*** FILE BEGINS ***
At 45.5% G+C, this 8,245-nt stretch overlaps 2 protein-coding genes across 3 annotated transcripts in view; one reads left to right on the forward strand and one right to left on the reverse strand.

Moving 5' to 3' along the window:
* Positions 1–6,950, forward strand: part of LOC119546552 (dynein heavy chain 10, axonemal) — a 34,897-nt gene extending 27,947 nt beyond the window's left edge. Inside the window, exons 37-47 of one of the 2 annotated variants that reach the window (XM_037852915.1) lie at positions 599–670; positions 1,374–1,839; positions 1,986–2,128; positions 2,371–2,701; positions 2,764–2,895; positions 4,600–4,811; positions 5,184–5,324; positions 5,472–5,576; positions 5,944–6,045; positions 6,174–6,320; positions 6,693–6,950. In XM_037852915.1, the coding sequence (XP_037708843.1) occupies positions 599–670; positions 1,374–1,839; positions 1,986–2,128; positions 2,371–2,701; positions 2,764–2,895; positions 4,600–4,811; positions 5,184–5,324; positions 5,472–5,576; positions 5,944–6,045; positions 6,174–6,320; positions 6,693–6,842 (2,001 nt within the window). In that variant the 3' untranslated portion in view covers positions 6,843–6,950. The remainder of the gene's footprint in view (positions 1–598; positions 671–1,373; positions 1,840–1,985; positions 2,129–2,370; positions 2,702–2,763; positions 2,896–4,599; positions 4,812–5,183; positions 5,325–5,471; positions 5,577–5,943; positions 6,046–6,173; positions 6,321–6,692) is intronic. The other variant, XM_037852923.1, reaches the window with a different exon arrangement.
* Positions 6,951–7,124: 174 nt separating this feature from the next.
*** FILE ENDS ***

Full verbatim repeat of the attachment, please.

At 45.5% G+C, this 8,245-nt stretch overlaps 2 protein-coding genes across 3 annotated transcripts in view; one reads left to right on the forward strand and one right to left on the reverse strand.

Moving 5' to 3' along the window:
* Positions 1–6,950, forward strand: part of LOC119546552 (dynein heavy chain 10, axonemal) — a 34,897-nt gene extending 27,947 nt beyond the window's left edge. Inside the window, exons 37-47 of one of the 2 annotated variants that reach the window (XM_037852915.1) lie at positions 599–670; positions 1,374–1,839; positions 1,986–2,128; positions 2,371–2,701; positions 2,764–2,895; positions 4,600–4,811; positions 5,184–5,324; positions 5,472–5,576; positions 5,944–6,045; positions 6,174–6,320; positions 6,693–6,950. In XM_037852915.1, the coding sequence (XP_037708843.1) occupies positions 599–670; positions 1,374–1,839; positions 1,986–2,128; positions 2,371–2,701; positions 2,764–2,895; positions 4,600–4,811; positions 5,184–5,324; positions 5,472–5,576; positions 5,944–6,045; positions 6,174–6,320; positions 6,693–6,842 (2,001 nt within the window). In that variant the 3' untranslated portion in view covers positions 6,843–6,950. The remainder of the gene's footprint in view (positions 1–598; positions 671–1,373; positions 1,840–1,985; positions 2,129–2,370; positions 2,702–2,763; positions 2,896–4,599; positions 4,812–5,183; positions 5,325–5,471; positions 5,577–5,943; positions 6,046–6,173; positions 6,321–6,692) is intronic. The other variant, XM_037852923.1, reaches the window with a different exon arrangement.
* Positions 6,951–7,124: 174 nt separating this feature from the next.